Belarusian-Russian security cooperation likely to be put on hold
By Andrei Parotnikau
The controversy with the detention of 33 Russian fighters in Belarus who, according to the Belarusian special services, planned terrorist activities in Belarus and worked for a private paramilitary enterprise Wagner, is likely to lead up to a deep crisis of confidence between law enforcement agencies of Belarus and Russia.
On July 29th, 2020, 33 fighters were detained in Belarus, of whom 32 were Russian nationals. According to the Belarusian special services, the detainees, who worked for a private paramilitary enterprise Wagner, planned terrorist acts in Belarus. Wagner is closely affiliated with the Russian law enforcement agencies (primarily special services), enjoys the material, technical and logistical support from the Russian army and acts as a tool for the forceful promotion of the Kremlin’s influence worldwide. According to the Belarusian special services, allegedly there were up to 200 other Wagner fighters in Belarus, and two more groups were exploring options to penetrate Belarus from Russia.
Russia has bluntly denied any involvement in subversive activity against Belarus and made it clear that Belarus’ actions and statements would have consequences for bilateral relations. Additionally, the incident was discussed at Putin’s briefing with the Russian Security Council, which points to the importance of the situation.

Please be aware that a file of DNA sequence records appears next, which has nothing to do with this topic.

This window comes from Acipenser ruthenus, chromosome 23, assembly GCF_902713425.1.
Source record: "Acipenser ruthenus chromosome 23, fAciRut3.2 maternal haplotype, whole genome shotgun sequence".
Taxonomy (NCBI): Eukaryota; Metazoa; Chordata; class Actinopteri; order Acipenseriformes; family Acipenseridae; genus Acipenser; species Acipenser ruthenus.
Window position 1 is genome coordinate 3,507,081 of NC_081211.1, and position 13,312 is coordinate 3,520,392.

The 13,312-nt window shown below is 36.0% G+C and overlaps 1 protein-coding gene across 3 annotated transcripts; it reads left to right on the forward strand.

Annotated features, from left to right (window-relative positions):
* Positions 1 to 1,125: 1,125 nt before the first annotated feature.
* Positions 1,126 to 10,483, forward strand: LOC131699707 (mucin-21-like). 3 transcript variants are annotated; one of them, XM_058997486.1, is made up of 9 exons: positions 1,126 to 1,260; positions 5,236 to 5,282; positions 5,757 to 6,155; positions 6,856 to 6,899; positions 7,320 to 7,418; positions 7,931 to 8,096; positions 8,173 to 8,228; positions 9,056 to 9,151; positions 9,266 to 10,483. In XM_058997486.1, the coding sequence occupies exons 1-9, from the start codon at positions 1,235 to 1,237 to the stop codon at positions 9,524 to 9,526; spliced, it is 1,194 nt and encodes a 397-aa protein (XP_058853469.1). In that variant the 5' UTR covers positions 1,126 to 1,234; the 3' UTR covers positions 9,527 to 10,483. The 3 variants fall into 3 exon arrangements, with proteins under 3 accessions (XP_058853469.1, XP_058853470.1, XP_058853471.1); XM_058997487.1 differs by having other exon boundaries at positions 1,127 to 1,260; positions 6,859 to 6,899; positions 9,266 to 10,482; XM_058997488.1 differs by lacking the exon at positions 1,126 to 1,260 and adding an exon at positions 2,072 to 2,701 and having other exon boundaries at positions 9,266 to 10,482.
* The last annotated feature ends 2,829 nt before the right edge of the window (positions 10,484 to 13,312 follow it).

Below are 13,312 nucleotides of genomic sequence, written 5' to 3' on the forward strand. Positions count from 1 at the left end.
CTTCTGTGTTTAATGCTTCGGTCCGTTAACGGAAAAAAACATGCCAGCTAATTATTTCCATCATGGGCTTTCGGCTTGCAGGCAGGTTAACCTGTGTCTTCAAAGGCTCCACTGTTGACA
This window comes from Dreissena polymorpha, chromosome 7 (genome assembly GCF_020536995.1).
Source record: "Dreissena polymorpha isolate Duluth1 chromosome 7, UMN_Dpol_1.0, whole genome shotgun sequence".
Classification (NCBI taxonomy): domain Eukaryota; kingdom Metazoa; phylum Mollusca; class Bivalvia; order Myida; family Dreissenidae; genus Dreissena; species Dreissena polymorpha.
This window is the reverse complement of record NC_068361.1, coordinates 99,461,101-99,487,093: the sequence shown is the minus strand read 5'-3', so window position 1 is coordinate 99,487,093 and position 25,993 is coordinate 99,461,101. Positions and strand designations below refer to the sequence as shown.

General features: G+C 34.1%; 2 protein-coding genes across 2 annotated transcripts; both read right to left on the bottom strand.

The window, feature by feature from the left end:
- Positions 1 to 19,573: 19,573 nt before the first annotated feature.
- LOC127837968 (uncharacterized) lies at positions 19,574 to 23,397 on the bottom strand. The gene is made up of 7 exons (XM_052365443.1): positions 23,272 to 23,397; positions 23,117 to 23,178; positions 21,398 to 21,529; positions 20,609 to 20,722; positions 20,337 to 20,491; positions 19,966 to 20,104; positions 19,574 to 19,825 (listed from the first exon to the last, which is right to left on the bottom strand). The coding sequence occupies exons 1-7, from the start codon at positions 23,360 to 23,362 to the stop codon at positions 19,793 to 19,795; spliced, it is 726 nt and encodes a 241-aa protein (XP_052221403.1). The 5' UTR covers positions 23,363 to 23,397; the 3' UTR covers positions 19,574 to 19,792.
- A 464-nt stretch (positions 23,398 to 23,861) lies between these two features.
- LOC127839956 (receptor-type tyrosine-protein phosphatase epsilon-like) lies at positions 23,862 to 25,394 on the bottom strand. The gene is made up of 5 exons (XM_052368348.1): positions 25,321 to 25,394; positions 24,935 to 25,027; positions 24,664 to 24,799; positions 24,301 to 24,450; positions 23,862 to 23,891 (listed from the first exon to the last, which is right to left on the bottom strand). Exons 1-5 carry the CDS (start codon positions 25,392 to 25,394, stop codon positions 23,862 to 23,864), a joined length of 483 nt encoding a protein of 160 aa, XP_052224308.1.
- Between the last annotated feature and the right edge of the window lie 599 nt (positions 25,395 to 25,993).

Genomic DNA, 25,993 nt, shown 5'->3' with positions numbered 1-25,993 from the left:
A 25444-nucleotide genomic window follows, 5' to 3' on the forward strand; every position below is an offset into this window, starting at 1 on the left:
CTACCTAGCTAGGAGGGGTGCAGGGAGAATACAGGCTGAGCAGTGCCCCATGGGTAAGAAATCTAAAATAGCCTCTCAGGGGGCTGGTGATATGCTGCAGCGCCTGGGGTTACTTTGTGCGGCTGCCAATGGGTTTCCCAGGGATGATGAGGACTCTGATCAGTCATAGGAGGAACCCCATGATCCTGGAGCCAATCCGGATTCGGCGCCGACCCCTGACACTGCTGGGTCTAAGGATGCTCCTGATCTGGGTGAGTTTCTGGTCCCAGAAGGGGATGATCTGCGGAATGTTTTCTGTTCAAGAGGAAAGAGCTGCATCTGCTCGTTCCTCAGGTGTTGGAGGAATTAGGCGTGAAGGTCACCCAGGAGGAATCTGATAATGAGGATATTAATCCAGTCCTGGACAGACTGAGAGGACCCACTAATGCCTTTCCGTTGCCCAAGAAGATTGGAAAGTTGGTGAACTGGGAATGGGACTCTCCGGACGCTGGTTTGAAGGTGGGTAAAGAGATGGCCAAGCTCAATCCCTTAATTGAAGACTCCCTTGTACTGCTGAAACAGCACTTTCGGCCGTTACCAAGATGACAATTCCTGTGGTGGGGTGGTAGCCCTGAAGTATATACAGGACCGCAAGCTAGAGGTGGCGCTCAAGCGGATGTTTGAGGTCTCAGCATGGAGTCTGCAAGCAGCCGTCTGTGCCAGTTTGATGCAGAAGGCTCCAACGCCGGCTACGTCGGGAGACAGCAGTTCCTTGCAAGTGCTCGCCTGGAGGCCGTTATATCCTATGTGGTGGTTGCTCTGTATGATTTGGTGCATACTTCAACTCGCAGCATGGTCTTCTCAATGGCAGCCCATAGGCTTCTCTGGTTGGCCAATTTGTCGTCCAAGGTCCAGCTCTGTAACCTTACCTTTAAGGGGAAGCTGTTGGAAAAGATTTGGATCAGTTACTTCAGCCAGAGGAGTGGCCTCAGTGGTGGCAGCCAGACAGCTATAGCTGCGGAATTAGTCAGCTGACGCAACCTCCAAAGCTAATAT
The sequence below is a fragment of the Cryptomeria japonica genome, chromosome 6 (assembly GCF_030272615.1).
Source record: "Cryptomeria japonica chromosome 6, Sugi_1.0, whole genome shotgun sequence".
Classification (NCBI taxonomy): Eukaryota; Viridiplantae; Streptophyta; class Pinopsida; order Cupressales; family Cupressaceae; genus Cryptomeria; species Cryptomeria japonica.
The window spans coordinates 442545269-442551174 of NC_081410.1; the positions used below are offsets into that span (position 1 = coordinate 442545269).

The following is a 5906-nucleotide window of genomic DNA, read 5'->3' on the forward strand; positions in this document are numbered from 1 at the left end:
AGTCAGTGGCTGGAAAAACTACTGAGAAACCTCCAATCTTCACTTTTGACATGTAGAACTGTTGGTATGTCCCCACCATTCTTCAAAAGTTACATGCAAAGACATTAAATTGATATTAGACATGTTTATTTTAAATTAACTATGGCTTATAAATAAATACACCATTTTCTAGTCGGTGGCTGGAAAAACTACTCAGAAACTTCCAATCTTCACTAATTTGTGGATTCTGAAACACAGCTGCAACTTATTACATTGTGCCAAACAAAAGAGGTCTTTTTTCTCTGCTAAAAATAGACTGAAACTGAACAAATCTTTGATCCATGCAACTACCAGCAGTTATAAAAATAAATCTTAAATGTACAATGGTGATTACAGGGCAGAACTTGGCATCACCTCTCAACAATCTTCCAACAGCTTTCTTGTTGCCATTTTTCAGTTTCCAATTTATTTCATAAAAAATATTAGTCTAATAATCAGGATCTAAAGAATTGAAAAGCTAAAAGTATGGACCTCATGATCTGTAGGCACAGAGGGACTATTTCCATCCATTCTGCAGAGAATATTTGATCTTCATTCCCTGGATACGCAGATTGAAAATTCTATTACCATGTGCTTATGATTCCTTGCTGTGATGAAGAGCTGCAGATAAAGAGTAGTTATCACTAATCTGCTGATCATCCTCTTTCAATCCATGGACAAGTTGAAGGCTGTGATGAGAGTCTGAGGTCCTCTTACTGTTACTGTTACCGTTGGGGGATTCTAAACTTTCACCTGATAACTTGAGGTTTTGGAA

Allegedly, 28 fighters from those detained participated in the hostilities in Donbas, and Ukraine would seek their extradition. Simultaneously, Minsk has taken the initiative to request Kyiv regarding their involvement in criminal activity against Ukraine.
At the moment, it is difficult to assess the validity of claims by either party (Belarus and Russia). Both positions have gaps and omissions. However, it would be reasonable to assume that Minsk and the Kremlin are each playing their own game and are seeking to manipulate external observers.
Nevertheless, what happened was a significant attack on cooperation between the special services of both states and bilateral security cooperation per se. Security cooperation until now was the last virtually conflict-free area in Belarusian-Russian relations. Also, until recently, the director of the Foreign Intelligence Service Naryshkin remained the last top Kremlin official who assumed a pro-Belarusian position. The incident has deprived Minsk of remaining lobbying opportunities in Russia and led to the deepest confidence crisis between the power departments of Belarus and Russia in the post-Soviet history.
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